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Release Year: 1989
Genre: Comedy, Drama, History
Director: Bruce Beresford
Writer: Alfred Uhry
Literature's been pushing up Daisies for 140 years.
You've got Daisy Miller, Daisy Buchanan, and Daisy Mae Yokum. (Okay, so maybe that last one's not literature.) Add to that garden Miss Daisy Werthan, the most cantankerous and complicated of them all: an elderly Southern belle and the star of our film about race and friendship in mid-20th-century Atlanta.
Based on the stage play of the same name and released by Warner Bros. Pictures in 1989—twenty-five years after the Civil Rights Act—Driving Miss Daisy looks at the life of an affluent Jewish Georgia widow and her relationship with her black chauffeur, Hoke. It follows stubborn old Miss Daisy from 1948-1973, as she struggles to adjust to a new social order where blacks step out of their traditionally subservient role in the segregated South.
Across the country, (white) moviegoers flocked to see Morgan Freeman, as Hoke, drive Jessica Tandy, as Miss Daisy, around Atlanta. Critics loved it, too. Driving Miss Daisy won the Oscar for Best Picture; Jessica Tandy won as Best Actress, becoming the oldest woman to win the award at an impressive 80 years old. (Source)
Although Morgan Freeman was nominated, he didn't win; director Bruce Beresford wasn't nominated at all. But those were minor controversies compared to Driving Miss Daisy's reputation, emerging years later, as one of the worst Oscar-winners of all time. Even though it was based on a Pulitzer Prize-winning play, which also earned playwright Alfred Uhry an Oscar for Best Adapted Screenplay, Miss Daisy was scorned by many critics for being too tame on racial issues and downplaying the upheaval of the civil rights struggle of the '50s and '60s. (Source)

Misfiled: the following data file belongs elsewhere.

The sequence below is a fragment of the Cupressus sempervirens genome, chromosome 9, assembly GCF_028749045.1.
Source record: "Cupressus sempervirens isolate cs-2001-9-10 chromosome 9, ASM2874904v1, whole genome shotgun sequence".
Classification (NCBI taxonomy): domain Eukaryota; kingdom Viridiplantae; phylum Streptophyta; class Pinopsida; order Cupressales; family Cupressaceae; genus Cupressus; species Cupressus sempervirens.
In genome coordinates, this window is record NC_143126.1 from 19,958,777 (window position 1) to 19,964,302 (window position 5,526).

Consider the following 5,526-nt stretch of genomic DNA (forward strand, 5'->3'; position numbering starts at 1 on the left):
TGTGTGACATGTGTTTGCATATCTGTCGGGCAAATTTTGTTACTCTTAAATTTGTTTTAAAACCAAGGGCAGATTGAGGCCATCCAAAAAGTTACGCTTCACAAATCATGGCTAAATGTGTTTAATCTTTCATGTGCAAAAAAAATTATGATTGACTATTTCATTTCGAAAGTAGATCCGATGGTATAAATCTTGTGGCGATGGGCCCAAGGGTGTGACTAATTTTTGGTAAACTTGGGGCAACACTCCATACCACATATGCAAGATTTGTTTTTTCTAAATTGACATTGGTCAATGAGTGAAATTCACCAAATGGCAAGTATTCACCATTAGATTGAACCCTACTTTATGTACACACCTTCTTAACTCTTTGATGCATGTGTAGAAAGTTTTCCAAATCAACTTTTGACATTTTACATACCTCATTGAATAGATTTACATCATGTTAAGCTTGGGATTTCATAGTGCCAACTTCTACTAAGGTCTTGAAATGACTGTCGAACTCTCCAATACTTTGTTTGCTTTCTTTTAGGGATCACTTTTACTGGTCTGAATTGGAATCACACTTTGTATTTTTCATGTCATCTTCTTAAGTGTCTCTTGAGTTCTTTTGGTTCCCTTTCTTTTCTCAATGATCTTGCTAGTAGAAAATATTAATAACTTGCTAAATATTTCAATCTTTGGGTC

But the strong performances by Freeman and Tandy keep Miss Daisy driving almost thirty years later. Whether as an entertaining movie or an interesting historical artifact, it's still a deeply felt film about an unlikely but evolving relationship.
Many people would simply say you shouldn't care about this movie at all because of its whitewashed look at race and sepia-toned nostalgic view of segregation-era South when happy blacks served grumpy whites with a smile.
But it takes bravery to drive full-speed into any race discussion, don't you think?
More pointed films like Mississippi Burning (1988) and Do the Right Thing, which came out the same year as Driving Miss Daisy, were generally overlooked by the Academy.
Like Miss Daisy herself, Academy voters, and many Americans then and now, want to take it slow. Driving Miss Daisy, in which Miss Daisy only goes about 35 mph, may be more their speed. This film is a good way to learn how to drive before getting into rush hour traffic. It's the Driver's Ed course of race relations, whereas films like Mississippi Burning, Do the Right Thing, or modern films like Dear White People (2014) and Selma (2014) are the NASCAR drivers on the track, navigating trickier turns and tighter corners. Together, these films help show how to talk (and not talk) about race in the United States.
But how about this: even though the film was criticized for its soft-focus, humorous, almost nostalgic look at the era of segregation, it tricks us into confronting our reactions to racism. Just as we're going happily along smiling at Daisy's impatience with Hoke or enjoying Idella's sassy-black-maid character or marveling at Hoke's ability to put up with his cantankerous boss lady, it hits us. Behind all the banter are very difficult realities of race and class.
If the movie came right out and hit us hard over the head with the issues, we wouldn't have to think so much; we'd be told what to think. The film's approach to racism is more intimate. In getting to know Miss Daisy and Hoke, we see the subtle ways in which racism and prejudice infiltrate their way into the thinking of otherwise good and reasonable people. How it's easy to consider someone as "the other," and how deep knowing is the antidote for that.